the future of resources in the battery industry

The future of resources in the battery industry - ECO STOR and the circular economic perspective

Raw materials like lithium and cobalt are finite natural resources, and their extraction has been leaving a big carbon footprint and making a huge impact on the local landscape and human resources. With the ever-growing demand for lithium-ion batteries for consumer electronics and electric vehicles, one should think that the green transition is not that green after all, and that supply cannot meet demand. But a powerful global sustainment strategy, and the onset of new technology and chemistry, should be leading the development in a positive direction.

The race toward climate neutrality

Becoming carbon-free in a sustainable and profitable way requires a shift from fossil-fueled energy to energy from renewable sources like sun, wind, and water, combined with large-capacity battery energy storage systems and a well-developed power grid infrastructure.

Industrial countries are already several steps ahead of developing countries in this race, having the economic resources to invest in both necessary research and the very solutions for renewable energy usage. Ironically, developing countries are more affected by the negative climate changes, caused by the greenhouse gas emissions from burning fossil fuels. And they can’t do much about it. 

That’s why rich, industrial countries like Norway have a greater responsibility to work for a more sustainable economy with renewable energy and careful management of our natural resources.

A circular economy 

Ellen MacArthur, the British sailor and founder of The Ellen MacArthur Foundation, says that «we have finite resources available to us once in the history of humanity, yet our economic model uses them up». And that is the naked truth. Regardless of greenhouse gas emissions from fossil-based energy or battery energy storage. Given also the accelerated speed of electrification development, it is more important than ever to find ways to recycle our resources and create a circular economy.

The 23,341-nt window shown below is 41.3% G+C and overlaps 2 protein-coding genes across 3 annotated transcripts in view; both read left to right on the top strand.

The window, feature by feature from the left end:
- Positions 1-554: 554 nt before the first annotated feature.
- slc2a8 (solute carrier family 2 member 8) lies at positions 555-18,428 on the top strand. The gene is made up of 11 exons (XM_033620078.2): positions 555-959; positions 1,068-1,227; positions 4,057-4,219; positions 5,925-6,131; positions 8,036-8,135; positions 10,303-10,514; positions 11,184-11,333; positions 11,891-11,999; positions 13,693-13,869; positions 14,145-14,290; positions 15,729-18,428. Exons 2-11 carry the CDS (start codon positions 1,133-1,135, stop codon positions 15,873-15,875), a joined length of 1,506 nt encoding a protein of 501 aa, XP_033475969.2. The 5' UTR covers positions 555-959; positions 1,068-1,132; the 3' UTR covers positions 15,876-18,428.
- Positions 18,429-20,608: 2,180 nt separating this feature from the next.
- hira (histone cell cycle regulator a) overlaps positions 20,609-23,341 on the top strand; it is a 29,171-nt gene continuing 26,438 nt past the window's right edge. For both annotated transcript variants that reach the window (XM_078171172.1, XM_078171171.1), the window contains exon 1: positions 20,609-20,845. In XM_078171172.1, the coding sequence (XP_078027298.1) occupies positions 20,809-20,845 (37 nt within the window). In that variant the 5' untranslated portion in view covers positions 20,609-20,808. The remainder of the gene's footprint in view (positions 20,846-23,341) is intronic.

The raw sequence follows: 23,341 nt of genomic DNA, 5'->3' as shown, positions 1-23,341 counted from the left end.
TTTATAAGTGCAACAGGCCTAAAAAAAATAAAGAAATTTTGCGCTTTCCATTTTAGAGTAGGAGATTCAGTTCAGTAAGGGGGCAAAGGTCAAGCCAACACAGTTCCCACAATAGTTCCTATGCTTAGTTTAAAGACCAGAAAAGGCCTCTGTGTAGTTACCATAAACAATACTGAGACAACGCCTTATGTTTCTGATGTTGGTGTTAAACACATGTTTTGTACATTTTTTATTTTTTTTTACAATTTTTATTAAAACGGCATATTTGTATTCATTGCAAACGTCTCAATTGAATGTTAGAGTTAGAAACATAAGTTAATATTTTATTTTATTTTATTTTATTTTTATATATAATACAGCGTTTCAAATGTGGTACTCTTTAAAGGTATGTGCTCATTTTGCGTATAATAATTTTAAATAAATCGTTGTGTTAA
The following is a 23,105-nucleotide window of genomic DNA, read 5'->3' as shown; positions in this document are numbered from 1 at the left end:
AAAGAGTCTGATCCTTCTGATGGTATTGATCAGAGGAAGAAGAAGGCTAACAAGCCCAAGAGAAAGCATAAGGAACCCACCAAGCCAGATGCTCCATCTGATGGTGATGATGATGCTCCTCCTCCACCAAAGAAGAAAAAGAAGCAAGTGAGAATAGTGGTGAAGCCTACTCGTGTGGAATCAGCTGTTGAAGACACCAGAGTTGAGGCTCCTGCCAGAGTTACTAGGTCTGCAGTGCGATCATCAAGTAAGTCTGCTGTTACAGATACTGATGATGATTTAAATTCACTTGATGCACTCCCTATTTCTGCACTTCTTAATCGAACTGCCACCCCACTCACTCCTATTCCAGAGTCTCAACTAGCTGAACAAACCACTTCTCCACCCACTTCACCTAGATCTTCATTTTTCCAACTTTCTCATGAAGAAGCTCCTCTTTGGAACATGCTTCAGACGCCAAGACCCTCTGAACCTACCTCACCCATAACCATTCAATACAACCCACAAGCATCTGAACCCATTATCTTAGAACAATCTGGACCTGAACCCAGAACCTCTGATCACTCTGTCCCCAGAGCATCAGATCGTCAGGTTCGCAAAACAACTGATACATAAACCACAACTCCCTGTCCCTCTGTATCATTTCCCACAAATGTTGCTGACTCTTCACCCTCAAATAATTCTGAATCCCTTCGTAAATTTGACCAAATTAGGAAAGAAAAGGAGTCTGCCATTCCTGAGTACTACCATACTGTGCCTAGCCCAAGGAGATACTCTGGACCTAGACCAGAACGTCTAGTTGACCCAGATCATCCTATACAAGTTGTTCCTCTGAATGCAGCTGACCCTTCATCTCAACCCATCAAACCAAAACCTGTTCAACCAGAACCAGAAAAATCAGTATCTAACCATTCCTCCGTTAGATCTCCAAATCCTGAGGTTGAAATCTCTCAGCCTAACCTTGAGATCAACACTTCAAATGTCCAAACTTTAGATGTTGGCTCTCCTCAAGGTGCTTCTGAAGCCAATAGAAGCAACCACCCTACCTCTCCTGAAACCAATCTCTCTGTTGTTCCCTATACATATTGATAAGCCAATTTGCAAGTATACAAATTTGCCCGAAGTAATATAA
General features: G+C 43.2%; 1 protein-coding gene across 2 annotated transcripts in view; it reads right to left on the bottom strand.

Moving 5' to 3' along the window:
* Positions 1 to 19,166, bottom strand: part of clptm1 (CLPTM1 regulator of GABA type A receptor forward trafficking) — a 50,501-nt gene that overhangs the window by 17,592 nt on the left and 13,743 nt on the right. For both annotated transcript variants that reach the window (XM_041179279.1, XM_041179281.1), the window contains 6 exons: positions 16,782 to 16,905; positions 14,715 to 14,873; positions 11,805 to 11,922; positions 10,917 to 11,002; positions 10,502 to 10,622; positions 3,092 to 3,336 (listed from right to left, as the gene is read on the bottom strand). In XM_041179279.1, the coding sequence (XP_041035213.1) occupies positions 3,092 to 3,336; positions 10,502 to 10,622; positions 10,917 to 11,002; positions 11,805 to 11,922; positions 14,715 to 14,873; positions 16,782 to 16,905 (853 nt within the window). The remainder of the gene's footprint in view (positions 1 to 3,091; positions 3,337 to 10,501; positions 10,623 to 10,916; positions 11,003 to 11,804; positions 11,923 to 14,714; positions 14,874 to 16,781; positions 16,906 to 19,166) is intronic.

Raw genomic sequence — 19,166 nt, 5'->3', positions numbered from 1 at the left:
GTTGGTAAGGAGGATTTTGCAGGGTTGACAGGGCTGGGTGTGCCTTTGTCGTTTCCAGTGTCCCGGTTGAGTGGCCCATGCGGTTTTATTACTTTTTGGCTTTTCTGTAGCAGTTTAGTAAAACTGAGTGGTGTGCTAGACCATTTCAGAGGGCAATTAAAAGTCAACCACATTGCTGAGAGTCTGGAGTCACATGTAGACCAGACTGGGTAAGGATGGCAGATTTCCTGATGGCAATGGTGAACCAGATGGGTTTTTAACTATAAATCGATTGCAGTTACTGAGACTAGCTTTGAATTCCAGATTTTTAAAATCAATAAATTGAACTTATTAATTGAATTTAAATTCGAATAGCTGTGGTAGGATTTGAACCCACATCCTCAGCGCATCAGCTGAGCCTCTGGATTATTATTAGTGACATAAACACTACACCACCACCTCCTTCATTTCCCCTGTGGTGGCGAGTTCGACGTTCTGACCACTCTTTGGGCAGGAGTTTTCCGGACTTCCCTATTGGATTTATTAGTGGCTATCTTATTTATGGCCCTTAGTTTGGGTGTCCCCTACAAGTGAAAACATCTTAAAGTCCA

According to MacArthur, design, technology and chemistry are key factors. At the start of every single product being made, we have to think that this material needs to be fed back into the economy. Such a system also requires the infrastructure for recycling to be fully functioning. Additionally, we have to look at some of today's waste as resources instead. And all players have to work together, meaning everyone from the finance industry to the marketing industry and the managers within organisations.

Read more: Four ways ECO STOR makes the EV battery-industry part of the circular economy

Lithium – the «white gold»

The element lithium has, in contrast to common knowledge, abundant occurrence on earth. Not as a pure metal, but as a very reactive material concentrated in salt-lake brines or in hard rocks or crystals, so-called spodumene. The biggest spodumene ever found was 15 m long and weighed 10 tons.